Last year, 10 years after my accident, marked the point in my recovery where I have been out of pain longer than I was in pain.
It seems silly, but that was a very big deal for me.
In my mind, it felt like I could start over from zero. Not like it never happened, but like I got a do-over equipped with better skills.
Then unexpectedly I was thrown back into recovery in the middle of last year after experiencing neurological complications from surgery.
I didn’t expect what would manifest since. It was slow at first, almost undetectable.
I started to avoid going out or doing certain physical activities I enjoyed. l was getting more and more afraid of waking the monster because the slightest misstep and the consequences would be unbearable.
Over the last year and a half, without even realizing it I eliminated almost all unnecessary movement from my life. I found that I couldn’t even do movements that had previously been my saving grace when I was in the most pain. I was lost and terrified of where I was headed…
Down the slippery slope of pain.
Every day I teach people how to overcome that little voice that keeps them fearful of resuming their normal life after injury or illness. Somehow though I couldn’t hear that voice in my own head. I refused to hear that voice, but somehow I still gave it the power to take over.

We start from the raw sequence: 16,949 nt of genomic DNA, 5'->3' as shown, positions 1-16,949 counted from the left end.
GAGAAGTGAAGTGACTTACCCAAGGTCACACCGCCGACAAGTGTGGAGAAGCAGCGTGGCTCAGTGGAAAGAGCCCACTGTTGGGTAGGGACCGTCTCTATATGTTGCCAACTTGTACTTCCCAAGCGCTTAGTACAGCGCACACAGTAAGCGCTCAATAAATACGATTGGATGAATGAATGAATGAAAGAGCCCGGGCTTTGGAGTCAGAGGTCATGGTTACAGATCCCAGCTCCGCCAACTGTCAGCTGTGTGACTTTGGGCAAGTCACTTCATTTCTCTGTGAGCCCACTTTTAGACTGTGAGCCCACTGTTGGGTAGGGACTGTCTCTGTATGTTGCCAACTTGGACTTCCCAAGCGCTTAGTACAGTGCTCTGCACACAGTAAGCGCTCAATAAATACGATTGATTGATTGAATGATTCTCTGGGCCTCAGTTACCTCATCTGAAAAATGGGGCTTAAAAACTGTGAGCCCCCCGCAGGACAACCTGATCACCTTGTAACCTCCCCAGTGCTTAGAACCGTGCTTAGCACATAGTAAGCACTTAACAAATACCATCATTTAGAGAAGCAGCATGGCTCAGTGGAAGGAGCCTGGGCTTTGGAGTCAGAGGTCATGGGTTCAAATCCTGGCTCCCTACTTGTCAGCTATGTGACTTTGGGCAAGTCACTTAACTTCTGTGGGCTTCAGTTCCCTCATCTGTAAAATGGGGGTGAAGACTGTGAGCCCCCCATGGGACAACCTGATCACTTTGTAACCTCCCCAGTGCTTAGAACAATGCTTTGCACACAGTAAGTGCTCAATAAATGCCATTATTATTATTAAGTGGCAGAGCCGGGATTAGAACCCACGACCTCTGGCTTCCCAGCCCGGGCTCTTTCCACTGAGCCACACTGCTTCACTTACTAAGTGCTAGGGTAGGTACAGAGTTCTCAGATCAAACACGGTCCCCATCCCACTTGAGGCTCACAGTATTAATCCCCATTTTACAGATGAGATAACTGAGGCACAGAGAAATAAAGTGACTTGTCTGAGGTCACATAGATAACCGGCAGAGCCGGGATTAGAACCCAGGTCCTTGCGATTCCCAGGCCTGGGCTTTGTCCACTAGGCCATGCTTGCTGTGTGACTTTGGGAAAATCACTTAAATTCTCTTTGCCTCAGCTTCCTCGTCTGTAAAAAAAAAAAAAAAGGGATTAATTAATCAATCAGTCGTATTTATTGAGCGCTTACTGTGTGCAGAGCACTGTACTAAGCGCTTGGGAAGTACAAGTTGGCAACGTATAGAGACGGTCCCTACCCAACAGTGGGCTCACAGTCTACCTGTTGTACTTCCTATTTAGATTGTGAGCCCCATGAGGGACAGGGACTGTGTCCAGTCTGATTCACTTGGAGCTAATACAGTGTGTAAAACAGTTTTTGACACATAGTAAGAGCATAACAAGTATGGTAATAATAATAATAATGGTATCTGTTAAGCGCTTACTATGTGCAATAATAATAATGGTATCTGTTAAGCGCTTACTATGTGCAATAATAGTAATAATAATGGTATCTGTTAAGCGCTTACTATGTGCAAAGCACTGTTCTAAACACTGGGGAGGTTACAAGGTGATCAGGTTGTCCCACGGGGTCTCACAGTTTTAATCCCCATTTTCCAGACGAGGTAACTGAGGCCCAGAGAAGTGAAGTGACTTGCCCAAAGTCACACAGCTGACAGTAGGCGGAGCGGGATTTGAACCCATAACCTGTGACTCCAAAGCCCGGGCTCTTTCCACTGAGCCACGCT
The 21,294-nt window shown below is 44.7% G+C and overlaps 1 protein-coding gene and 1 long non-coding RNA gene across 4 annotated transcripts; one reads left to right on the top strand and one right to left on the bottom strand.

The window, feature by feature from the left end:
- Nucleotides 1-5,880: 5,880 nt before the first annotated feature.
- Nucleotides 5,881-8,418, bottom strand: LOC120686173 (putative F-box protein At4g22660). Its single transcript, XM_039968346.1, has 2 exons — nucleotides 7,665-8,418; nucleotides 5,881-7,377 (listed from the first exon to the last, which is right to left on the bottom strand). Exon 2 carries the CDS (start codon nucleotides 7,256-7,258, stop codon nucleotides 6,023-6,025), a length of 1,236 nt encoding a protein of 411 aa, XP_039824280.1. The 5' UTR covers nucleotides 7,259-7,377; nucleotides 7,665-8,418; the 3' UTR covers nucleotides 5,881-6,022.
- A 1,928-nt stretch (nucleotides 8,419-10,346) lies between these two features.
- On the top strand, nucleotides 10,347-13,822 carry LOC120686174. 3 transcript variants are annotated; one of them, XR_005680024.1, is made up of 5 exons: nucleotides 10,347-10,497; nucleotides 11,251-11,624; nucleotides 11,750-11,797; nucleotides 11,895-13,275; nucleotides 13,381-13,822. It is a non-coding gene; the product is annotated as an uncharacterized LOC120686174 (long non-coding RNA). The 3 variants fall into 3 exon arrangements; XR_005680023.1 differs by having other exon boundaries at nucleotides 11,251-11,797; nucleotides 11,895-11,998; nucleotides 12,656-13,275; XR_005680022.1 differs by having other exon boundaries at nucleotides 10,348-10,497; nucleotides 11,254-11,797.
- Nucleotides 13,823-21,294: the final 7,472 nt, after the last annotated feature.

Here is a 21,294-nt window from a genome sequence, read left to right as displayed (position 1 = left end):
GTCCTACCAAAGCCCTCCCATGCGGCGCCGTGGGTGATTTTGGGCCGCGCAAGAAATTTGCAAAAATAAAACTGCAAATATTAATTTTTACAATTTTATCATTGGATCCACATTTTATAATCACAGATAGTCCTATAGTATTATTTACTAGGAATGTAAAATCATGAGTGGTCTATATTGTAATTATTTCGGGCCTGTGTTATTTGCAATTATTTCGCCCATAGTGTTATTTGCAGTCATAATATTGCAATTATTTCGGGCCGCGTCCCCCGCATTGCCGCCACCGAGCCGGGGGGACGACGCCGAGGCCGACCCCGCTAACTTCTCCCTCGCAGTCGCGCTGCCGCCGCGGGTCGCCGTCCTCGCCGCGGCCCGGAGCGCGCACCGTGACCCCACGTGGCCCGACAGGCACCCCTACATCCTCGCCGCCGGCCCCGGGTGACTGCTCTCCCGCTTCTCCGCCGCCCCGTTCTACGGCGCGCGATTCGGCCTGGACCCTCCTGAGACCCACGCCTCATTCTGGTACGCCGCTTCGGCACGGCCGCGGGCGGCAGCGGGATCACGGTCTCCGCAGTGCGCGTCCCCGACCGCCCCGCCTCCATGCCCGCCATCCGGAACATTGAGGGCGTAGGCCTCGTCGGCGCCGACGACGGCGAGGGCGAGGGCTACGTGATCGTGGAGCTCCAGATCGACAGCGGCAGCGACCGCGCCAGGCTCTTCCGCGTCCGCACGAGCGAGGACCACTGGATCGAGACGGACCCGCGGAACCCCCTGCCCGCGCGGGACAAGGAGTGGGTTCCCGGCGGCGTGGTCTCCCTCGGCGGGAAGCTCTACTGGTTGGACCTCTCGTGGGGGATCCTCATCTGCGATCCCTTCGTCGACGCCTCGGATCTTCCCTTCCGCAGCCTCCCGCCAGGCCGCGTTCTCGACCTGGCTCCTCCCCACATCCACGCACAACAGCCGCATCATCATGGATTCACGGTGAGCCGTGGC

Finally, I am aware and have started to resume normal life again, but I am also reminded of how incessant pain truly is.
Before you know it, it envelopes every aspect of your life and every fiber of your being.
I have always endeavored to be empathetic of my clients’ experiences with pain and their recovery journey, I understood where they were coming from, I had been there for so long.
What was missing though was the ability to be sympathetic to myself. That would mean I had to put myself in the equation, to realize my own ongoing journey.
I can help anyone feel better in their body, but for a moment in time, I was unable to help myself.
I write this as a reminder to myself, not today but to my future self when this happens again. It inevitably will, but every time it does I will get stronger and smarter, and that voice will have less power over me.
A highly-trained movement specialist can provide valuable tips and tricks to help you silence that inner pain monster and find the power to recover. Click HERE to learn more about ReActive Movement’s Functional Pilates and Therapeutic Exercise programs customized for your specific needs.
Holly Wallis, Certified Movement & Rehabilitation Specialist, PMA®-NCPT
Director of US Operations, Body Harmonics Pilates & Movement Institute
Studio Director, ReActive Movement, 6200 LaSalle Ave, Oakland, CA 94611
www.bodyharmonicsUS.com (Pilates Teacher Education)
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